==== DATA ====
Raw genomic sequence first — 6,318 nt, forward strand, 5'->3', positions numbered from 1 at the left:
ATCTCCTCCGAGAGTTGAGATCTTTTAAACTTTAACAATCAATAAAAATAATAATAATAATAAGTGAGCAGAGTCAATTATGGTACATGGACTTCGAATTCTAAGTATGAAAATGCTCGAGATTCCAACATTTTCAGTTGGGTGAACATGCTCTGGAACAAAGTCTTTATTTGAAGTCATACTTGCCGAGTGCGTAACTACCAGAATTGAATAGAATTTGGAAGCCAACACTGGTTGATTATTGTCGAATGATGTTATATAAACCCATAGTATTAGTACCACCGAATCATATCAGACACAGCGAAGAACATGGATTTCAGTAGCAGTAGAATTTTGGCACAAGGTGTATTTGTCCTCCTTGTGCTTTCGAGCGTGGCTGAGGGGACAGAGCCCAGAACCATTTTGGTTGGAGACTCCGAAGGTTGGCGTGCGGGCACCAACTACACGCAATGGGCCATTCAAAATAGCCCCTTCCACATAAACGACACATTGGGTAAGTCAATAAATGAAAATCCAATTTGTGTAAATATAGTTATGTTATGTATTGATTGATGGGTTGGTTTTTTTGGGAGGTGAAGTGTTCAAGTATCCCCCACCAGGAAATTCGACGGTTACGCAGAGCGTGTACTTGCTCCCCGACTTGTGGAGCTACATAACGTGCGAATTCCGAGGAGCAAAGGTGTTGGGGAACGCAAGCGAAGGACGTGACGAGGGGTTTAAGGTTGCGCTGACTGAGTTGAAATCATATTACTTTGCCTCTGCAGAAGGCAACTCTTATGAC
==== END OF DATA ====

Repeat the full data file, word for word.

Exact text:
Raw genomic sequence first — 6,318 nt, forward strand, 5'->3', positions numbered from 1 at the left:
ATCTCCTCCGAGAGTTGAGATCTTTTAAACTTTAACAATCAATAAAAATAATAATAATAATAAGTGAGCAGAGTCAATTATGGTACATGGACTTCGAATTCTAAGTATGAAAATGCTCGAGATTCCAACATTTTCAGTTGGGTGAACATGCTCTGGAACAAAGTCTTTATTTGAAGTCATACTTGCCGAGTGCGTAACTACCAGAATTGAATAGAATTTGGAAGCCAACACTGGTTGATTATTGTCGAATGATGTTATATAAACCCATAGTATTAGTACCACCGAATCATATCAGACACAGCGAAGAACATGGATTTCAGTAGCAGTAGAATTTTGGCACAAGGTGTATTTGTCCTCCTTGTGCTTTCGAGCGTGGCTGAGGGGACAGAGCCCAGAACCATTTTGGTTGGAGACTCCGAAGGTTGGCGTGCGGGCACCAACTACACGCAATGGGCCATTCAAAATAGCCCCTTCCACATAAACGACACATTGGGTAAGTCAATAAATGAAAATCCAATTTGTGTAAATATAGTTATGTTATGTATTGATTGATGGGTTGGTTTTTTTGGGAGGTGAAGTGTTCAAGTATCCCCCACCAGGAAATTCGACGGTTACGCAGAGCGTGTACTTGCTCCCCGACTTGTGGAGCTACATAACGTGCGAATTCCGAGGAGCAAAGGTGTTGGGGAACGCAAGCGAAGGACGTGACGAGGGGTTTAAGGTTGCGCTGACTGAGTTGAAATCATATTACTTTGCCTCTGCAGAAGGCAACTCTTATGAC